By Hanan Awaad
You do not have to be a news anchor to consider yourself a public speaker. When we think public speaking, we imagine a high podium, large crowd and spotlight; however, we engage in some sort of public speaking on a daily basis. We communicate with others in public settings more than we admit. Think of the last time you had to speak in a meeting, a job interview or a party; or conduct a presentation; or to give a lecture to your partner on why they should help in housework; or any other situation when you had to present yourself, your ideas and call your audience for a specific action. Speaking to others is a very important part of our lives, which is why we all – no matter what role(s) we play in life – need to learn and polish our skill to deliver a speech and improve our conversations.
Here are 8 tips, tricks, and techniques on how to awaken the great public speaker in you:
1- Figure out your struggle
It is a common knowledge that people dread public speaking and fear it as much as they fear spiders and death. The start is recognizing when and in which context you use or need to use your public speaking skills. Is giving presentations part of your job? Do you manage conversations with clients or colleagues? Where do you use your public speaking skills? Within a small group where you know each and every one? Or do you speak in front of a large crowd with many people you have never met before? What is the purpose of the speech, presentation or conversation? Is building awareness of a specific matter? Establishing buy-in? Taking a decision?
All these questions are important in understanding the purpose of your speech; zooming in your focus; and designing the right structure of the speech.
2- Understand how you speak
Have you ever listened to the way you speak in a video and felt awful about your cracking voice, and the repeated ‘ummmms’? You are not alone. Even the most eloquent politicians sounded awful at the beginning of their career. Later, by tens or perhaps hundreds of hours spent in one-to-one coaching, they managed to perfect how they use their voices and body language.
If you really want to be a great public speaker, you have to understand your speaking style, your breathing, and your idea processing. By conducting some sort of diagnostic analysis to your speaking style, you can highlight those areas for improvement. You can also ask those who you trust, preferably mentors, to give you feedback on your speaking style and communication skills. You can evaluate your vocal presentation by listening to your recorded conversations or speeches.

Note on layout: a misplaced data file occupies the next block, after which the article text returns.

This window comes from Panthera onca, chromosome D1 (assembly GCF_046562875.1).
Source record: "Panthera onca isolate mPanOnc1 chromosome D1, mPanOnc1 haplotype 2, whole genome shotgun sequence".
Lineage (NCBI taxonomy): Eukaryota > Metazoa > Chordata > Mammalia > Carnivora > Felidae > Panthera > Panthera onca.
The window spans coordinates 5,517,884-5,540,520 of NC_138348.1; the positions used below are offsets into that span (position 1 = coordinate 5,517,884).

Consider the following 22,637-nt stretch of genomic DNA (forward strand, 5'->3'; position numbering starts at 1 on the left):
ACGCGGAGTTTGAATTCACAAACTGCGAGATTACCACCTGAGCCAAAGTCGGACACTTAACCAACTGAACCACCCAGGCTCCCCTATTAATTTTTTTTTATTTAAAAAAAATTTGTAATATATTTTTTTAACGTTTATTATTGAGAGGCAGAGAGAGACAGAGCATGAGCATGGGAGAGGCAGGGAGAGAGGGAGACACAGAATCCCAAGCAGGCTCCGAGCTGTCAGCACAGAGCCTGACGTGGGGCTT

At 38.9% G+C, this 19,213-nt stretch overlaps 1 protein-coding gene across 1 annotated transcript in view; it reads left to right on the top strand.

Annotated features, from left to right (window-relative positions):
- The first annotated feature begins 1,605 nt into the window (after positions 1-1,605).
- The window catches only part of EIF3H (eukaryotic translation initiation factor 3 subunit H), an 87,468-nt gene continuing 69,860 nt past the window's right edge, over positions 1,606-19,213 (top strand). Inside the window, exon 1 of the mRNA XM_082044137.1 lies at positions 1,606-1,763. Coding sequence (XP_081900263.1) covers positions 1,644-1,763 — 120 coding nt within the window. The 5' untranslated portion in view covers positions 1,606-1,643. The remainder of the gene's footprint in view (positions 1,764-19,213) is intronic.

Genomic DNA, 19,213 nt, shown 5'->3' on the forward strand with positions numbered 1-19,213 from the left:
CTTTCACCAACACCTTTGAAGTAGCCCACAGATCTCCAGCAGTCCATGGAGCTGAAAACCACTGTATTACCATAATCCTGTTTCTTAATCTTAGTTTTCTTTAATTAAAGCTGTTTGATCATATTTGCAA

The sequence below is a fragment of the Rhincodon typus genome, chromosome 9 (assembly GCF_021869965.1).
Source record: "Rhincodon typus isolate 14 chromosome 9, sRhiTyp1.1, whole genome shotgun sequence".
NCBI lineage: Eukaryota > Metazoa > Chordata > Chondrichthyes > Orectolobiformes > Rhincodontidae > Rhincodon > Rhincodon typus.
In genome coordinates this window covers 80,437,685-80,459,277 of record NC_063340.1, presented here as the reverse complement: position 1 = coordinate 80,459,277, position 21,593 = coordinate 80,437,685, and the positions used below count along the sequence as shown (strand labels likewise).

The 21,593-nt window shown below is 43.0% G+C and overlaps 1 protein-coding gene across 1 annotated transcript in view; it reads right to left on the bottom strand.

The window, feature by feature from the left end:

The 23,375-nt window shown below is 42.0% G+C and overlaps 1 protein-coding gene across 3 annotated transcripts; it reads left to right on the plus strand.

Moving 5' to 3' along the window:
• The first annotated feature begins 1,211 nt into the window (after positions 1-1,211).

3- Learn by observing the best
Not all of us can afford to hire a coach to teach us public speaking, or have the time and effort to watch how-to videos. However, when you observe people around you and reflect on their communication skills, you will gain valuable insights into your own communication style and skills.
I highly recommend watching TED talks; not only you will learn about new topics, but also you will see and listen to those speakers who got an intensive training and coaching with TED organizing teams to perfect their speech and polish their style.
Your superiors, colleagues, friends, and family are great teachers, so, tap into this resource. Whenever you identify something good a beneficial, try it; and when you identify something that is not serving you, stop it.
4- Write it down
Whenever you are in an important situation, prepare well. Write down your ideas and read them out loud to feel how they make sense and flow in harmony. Also, writing your ideas down, will stimulate your visual memory and put your brain to check grammatical errors, ambiguity, and little slip-ups.
5- Check your speed
Do you swallow words when talking? Do you sound monotonous like robots? Do you stress over some words and soften some other words unnecessarily? Do your voice highs and lows make sense?
6- Bring your confidence with you
Even if you have written the best speech ever, when delivered with no confidence it will sound lame, hazy and cold. Think of what makes you feel confident: an outfit, rehearsing your speak the night before, or inner self-talk. Adjust your posture, maintain eye-contact with your audience, and control your breathing, to instantly lift up your confidence.
7- Do not memorize your speech, only the keywords
As it might seem tempting to write and memorize your speech, it is not easy to all of us to do so. A useful trick is to focus on remembering the structure of your speech or presentation and memorize the keywords. Hopefully, you will be talking about something you understood well after doing your due diligence. So, you can depend on your knowledge of the subject and use keywords as posts to remember and manage the flow of your speech or presentation.
I usually summarize my ideas or opinion in three to five points and assign one or two keywords to each point. Some other times, I imagine my presentation like a club sandwich; you need to layer your ingredient to make the perfect sandwich.
8- Get animated, but not too animated.
The importance of the body language in conveying the message is well known; however, many people either over-use it or under-use it. Think of yourself as the conductor that controls the mood of the musical performance with just a wave of his wand. Use your body language to engage your audience not to distract them. Observe what kind of hand gestures you use when speaking. Does your body language match your message? Do engage others or distract them?
Originally posted 2016-03-06 06:58:12.